Differential regulation of vascular endothelial growth factor and its receptor fms-like-tyrosine kinase is mediated by nitric oxide in rat renal mesangial cells.
Under conditions associated with local and systemic inflammation, mesangial cells and invading immune cells are likely to be responsible for the release of large amounts of nitric oxide (NO) in the glomerulus. To further define the mechanisms of NO action in the glomerulus, we attempted to identify genes which are regulated by NO in rat glomerular mesangial cells. We identified vascular endothelial growth factor (VEGF) and its receptor fms-like tyrosine kinase (FLT-1) to be under the regulatory control of exogenously applied NO in these cells. Using S-nitroso-glutathione (GSNO) as an NO-donating agent, VEGF expression was strongly induced, whereas expression of its FLT-1 receptor simultaneously decreased. Expressional regulation of VEGF and FLT-1 mRNA was transient and occurred rapidly within 1-3 h after GSNO treatment. Expression of a second VEGF-specific receptor, fetal liver kinase-1 (FLK-1/KDR), could not be detected. The inflammatory cytokine interleukin-1beta mediated a moderate increase in VEGF expression after 24 h and had no influence on FLT-1 expression. In contrast, platelet-derived growth factor-BB and basic fibroblast growth factor had no effect on VEGF expression, but strongly induced FLT-1 mRNA levels. Obviously, there is a differential regulation of VEGF and its receptor FLT-1 by NO, cytokines and growth factors in rat mesangial cells. (+info)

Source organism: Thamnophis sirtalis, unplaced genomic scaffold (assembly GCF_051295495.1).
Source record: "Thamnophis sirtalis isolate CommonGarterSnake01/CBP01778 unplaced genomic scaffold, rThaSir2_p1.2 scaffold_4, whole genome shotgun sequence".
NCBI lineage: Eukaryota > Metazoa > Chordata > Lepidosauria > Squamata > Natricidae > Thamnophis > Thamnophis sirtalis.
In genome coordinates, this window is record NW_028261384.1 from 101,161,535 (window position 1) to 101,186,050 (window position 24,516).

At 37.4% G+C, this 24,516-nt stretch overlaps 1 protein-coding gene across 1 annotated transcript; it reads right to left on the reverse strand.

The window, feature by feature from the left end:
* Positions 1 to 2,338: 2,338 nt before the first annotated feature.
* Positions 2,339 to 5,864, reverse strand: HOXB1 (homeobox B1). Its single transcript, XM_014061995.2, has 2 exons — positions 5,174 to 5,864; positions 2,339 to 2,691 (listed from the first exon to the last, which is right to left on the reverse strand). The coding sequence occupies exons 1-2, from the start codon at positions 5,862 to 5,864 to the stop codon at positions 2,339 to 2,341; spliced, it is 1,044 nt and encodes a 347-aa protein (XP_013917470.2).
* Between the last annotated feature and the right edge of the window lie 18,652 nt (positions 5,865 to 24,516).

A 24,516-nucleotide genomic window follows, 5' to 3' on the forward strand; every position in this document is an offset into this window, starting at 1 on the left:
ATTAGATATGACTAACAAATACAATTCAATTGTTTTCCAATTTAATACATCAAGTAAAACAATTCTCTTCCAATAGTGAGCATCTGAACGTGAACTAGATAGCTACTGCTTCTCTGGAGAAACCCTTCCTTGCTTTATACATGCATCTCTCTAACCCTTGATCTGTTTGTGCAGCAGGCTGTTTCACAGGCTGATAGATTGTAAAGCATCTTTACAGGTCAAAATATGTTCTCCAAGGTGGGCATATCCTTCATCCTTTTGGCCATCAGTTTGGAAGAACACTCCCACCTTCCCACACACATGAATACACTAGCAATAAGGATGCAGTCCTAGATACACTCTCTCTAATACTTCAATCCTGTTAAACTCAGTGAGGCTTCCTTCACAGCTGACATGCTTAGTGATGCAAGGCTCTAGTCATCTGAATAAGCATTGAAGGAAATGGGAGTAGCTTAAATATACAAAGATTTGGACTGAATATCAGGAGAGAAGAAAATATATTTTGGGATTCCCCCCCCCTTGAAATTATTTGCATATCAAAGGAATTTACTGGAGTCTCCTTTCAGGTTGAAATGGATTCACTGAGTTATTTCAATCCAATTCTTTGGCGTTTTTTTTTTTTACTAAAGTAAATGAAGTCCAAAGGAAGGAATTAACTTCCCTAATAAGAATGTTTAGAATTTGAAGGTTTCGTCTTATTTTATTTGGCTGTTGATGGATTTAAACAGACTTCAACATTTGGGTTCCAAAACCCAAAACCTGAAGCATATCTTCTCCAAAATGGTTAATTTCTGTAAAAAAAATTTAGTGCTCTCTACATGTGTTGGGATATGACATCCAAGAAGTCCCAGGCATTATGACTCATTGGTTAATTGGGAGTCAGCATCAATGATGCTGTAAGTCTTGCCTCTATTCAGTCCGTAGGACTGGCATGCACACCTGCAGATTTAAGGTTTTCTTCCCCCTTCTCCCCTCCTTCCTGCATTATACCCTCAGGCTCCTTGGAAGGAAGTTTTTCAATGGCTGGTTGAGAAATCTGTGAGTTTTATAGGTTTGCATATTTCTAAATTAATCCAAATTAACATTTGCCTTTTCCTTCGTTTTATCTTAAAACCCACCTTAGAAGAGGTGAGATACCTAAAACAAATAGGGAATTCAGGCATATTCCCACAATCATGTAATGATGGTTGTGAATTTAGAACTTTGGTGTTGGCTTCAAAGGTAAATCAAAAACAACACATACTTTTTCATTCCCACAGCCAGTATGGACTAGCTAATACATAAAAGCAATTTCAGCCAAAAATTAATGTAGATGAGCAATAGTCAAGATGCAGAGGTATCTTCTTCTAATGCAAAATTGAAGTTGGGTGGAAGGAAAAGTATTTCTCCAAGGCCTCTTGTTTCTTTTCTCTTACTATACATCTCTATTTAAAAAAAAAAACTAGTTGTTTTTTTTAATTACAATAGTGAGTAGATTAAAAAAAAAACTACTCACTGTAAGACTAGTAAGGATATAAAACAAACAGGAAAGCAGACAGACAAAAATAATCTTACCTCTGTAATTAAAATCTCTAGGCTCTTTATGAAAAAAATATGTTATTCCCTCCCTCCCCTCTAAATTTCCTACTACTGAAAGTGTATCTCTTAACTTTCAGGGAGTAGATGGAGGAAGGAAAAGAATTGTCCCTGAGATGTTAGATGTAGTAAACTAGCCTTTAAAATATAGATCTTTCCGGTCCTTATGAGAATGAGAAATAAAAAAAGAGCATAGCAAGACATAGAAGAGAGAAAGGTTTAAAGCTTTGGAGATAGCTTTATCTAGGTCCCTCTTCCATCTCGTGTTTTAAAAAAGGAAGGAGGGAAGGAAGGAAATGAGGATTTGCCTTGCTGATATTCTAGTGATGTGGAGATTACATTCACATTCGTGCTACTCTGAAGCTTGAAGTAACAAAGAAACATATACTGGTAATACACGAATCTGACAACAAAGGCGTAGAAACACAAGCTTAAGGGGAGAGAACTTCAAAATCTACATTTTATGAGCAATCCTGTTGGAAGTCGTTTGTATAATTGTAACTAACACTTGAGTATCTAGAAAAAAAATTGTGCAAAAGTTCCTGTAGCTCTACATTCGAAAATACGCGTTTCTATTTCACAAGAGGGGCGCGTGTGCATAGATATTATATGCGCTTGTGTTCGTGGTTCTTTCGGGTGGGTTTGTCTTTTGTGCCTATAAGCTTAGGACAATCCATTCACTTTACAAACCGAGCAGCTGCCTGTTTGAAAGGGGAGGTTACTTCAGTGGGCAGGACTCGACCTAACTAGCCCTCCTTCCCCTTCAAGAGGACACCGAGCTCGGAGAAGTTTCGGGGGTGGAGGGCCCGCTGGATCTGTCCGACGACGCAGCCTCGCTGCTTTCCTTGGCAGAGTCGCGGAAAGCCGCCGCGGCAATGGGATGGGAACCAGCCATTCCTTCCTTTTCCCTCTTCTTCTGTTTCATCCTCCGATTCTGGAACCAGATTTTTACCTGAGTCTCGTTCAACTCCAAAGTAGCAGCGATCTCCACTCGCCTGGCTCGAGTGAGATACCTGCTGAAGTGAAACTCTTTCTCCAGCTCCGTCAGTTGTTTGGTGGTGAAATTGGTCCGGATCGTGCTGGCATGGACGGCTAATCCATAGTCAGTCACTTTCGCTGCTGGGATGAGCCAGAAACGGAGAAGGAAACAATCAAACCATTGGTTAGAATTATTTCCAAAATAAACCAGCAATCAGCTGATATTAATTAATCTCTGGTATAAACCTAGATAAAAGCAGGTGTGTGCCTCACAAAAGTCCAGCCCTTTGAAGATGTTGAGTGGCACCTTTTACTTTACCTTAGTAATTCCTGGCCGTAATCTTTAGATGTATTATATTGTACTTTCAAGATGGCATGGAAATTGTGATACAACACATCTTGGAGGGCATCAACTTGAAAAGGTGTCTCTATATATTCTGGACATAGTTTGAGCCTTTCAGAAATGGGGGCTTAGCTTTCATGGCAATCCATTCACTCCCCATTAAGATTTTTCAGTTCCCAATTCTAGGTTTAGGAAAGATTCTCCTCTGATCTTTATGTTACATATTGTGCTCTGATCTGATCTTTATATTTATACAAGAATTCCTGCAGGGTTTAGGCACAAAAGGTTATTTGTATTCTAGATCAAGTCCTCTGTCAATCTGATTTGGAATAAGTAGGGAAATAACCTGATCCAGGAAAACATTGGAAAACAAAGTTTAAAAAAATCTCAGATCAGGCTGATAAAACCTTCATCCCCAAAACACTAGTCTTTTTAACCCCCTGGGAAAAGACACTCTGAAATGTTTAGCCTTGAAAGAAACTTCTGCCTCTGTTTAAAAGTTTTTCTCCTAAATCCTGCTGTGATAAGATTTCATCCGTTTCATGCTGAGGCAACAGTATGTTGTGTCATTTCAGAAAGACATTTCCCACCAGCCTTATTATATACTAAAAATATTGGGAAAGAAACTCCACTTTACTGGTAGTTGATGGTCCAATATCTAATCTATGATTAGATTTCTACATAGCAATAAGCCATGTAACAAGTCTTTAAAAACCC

Vascular endothelial growth factor (VEGF) directly stimulates endothelial cell proliferation and migration via tyrosine kinase receptors of the split kinase domain family. It mediates vascular growth and angiogenesis in the embryo but also in the adult in a variety of physiological and pathological conditions. The potential binding site of VEGF with its receptor was identified using cellulose-bound overlapping peptides of the extracytosolic part of the human vascular endothelial growth factor receptor II (VEGFR II). Thus, a peptide originating from the third globular domain of the VEGFR II comprising residues 247RTELNVGIDFNWEYP261 was revealed as contiguous sequence stretch, which bound 125I-VEGF165. A systematic replacement with L-amino acids within the peptide representing the putative VEGF-binding site on VEGFR II indicates Asp255 as the hydrophilic key residue for binding. The dimerized peptide (RTELNVGIDFNWEYPAS)2K inhibits VEGF165 binding with an IC50 of 0.5 microM on extracellular VEGFR II fragments and 30 microM on human umbilical vein cells. VEGF165-stimulated autophosphorylation of VEGFR II as well as proliferation and migration of microvascular endothelial cells was inhibited by the monomeric peptide RTELNVGIDFNWEYPASK at a half-maximal concentration of 3-10, 0.1, and 0.1 microM, respectively. We conclude that transduction of the VEGF165 signal can be interrupted with a peptide derived from the third Ig-like domain of VEGFR II by blockade of VEGF165 binding to its receptor. (+info)